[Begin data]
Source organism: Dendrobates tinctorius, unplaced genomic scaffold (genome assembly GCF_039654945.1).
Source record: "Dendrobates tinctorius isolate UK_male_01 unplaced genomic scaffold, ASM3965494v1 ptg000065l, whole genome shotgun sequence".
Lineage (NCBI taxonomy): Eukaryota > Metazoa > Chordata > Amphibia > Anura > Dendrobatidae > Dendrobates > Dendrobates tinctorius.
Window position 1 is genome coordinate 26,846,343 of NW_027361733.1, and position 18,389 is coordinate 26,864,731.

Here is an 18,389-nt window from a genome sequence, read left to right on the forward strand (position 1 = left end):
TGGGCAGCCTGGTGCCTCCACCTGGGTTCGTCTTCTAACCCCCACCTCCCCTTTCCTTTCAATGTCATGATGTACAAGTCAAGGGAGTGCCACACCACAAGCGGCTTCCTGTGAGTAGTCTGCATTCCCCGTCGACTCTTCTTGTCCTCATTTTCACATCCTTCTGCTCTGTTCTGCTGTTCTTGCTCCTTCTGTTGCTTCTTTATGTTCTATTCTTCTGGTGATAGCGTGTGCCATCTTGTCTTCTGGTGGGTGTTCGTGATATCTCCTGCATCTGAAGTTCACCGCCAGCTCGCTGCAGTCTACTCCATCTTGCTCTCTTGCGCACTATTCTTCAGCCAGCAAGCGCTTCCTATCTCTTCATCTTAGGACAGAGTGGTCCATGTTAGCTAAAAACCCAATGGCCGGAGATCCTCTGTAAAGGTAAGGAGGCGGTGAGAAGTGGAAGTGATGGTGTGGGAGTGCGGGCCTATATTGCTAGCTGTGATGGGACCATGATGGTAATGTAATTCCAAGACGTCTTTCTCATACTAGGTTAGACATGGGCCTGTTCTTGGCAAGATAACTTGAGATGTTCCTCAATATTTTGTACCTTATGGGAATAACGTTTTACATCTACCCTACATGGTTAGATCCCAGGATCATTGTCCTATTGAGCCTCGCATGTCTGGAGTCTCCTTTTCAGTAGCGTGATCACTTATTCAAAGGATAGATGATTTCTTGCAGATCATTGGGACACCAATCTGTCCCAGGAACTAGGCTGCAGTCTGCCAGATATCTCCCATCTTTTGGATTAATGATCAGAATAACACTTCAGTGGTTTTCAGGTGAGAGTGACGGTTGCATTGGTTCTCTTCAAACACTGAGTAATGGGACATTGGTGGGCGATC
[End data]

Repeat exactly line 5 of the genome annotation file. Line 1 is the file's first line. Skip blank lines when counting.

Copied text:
Here is an 18,389-nt window from a genome sequence, read left to right on the forward strand (position 1 = left end):